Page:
ITB: Misunderstood and Mistreated?

There is, it seems to me, a major dichotomy in the way ITB syndrome is assessed and treated. Time to change that I believe! Over the years, I have seen literally hundreds of athletes, especially runners, complaining of the dread Iliotibial Band Syndrome (ITBS). Not only that, but on occasion, these athletes have had ITB…

Simon Bartold
Director of Bartold Clinical

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5 responses to “ITB: Misunderstood and Mistreated?”

  1. Really good article! I never knew that about an underactive Illiopsoas and Tensor Fascia Lata/Rectus Femoris compensation. This stuff will be great to use going forward.
    What are some of the other muscle imbalances that can contribute to dynamic knee valgus?

  2. Thanks for the blog, enjoyed it and (love a bit of subjective) liked how it fed into my evolving understanding of things. Given that little, if anything, in the body works in isolation I wonder if we might understand tension and compression as a continuum? Particularly in the more long term and/or chronic presentations. Thereby, compression, in the region, that we consider to be causative (and I don’t disagree with the compression hypothesis role you outline in the blog – don’t know enough) might be more subsequent to tension less locally, which you touched upon.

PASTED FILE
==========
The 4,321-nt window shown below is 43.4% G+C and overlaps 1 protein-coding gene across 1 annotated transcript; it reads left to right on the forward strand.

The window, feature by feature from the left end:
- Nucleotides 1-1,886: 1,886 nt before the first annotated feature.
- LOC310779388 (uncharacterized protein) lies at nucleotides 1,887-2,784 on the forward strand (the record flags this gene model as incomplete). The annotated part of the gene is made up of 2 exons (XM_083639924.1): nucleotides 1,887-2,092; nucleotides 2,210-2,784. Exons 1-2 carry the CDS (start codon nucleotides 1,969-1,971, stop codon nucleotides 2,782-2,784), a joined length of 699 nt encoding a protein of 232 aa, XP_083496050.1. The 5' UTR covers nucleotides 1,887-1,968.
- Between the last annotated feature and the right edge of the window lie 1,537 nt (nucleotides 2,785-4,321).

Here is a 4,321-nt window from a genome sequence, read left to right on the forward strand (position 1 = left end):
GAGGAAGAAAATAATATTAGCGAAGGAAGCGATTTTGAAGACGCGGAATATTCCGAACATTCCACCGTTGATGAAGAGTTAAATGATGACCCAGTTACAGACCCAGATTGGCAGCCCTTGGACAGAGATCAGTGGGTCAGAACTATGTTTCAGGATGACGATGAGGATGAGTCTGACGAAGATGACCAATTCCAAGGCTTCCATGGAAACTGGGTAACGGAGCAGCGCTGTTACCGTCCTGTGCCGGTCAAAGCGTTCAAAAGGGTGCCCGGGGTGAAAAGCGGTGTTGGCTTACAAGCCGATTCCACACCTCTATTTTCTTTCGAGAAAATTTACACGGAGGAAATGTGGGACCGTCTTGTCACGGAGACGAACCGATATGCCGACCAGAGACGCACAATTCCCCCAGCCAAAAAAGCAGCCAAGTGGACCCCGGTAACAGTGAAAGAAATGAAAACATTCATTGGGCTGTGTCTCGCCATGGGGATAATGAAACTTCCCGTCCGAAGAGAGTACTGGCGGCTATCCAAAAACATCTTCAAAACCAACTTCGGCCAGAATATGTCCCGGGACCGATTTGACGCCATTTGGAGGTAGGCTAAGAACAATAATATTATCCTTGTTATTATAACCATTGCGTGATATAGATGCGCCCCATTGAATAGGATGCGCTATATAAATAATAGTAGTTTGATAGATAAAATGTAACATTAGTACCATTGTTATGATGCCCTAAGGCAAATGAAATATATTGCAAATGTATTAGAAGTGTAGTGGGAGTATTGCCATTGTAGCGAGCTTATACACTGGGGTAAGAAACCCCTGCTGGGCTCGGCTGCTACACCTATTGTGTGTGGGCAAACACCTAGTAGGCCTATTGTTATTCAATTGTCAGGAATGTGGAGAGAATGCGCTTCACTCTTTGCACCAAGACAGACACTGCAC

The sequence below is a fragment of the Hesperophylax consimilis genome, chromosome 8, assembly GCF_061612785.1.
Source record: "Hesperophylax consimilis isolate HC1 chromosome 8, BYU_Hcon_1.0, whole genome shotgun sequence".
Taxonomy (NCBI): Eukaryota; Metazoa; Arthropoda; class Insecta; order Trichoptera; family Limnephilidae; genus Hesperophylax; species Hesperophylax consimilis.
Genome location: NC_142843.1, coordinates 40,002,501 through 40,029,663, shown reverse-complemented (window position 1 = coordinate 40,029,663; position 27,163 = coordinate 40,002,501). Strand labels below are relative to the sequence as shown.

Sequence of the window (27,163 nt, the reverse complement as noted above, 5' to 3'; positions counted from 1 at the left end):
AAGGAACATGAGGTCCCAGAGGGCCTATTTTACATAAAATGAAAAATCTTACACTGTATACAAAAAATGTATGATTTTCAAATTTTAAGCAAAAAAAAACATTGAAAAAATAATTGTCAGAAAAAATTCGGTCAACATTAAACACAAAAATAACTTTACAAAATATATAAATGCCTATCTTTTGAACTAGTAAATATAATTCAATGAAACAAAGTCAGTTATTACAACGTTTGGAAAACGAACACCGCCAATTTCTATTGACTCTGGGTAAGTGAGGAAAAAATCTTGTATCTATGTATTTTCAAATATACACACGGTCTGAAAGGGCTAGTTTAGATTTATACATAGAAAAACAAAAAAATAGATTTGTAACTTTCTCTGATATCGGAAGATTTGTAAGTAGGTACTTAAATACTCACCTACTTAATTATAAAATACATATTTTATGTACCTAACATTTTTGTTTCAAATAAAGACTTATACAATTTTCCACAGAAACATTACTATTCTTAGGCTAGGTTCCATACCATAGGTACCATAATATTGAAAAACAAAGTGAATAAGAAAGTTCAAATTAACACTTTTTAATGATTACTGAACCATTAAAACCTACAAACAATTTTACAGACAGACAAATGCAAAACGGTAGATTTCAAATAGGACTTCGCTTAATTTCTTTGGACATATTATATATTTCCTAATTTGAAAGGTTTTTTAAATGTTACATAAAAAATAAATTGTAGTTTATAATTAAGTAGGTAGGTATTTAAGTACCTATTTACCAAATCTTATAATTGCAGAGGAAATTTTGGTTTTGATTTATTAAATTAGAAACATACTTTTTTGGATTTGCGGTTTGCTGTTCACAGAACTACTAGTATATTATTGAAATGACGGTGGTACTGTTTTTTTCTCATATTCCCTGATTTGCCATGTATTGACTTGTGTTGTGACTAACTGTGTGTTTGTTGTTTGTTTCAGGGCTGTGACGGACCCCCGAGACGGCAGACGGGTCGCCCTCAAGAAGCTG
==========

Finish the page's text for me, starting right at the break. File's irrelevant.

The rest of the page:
You mention G Max in the blog and these bits of anatomy description might be of interest to people:

    1. Stecco C, on fascia of the lower limb portion
    https://www.sciencedirect.com/topics/medicine-and-dentistry/tensor-fascia-lata-muscle

    2. Summary section
    https://www.bodyworkmovementtherapies.com/article/S1360-8592(13)00064-8/abstract

    Clearly there is a fascia bias in the refs, and we are a long way from understanding the influence of contiguity of fascia (or more specifically its constituents) with tissues but of anatomical interest perhaps in light of your comments and, if, we were to consider less optimal function of fascia over and within G Max as adding to tension.
    Again, thanks.

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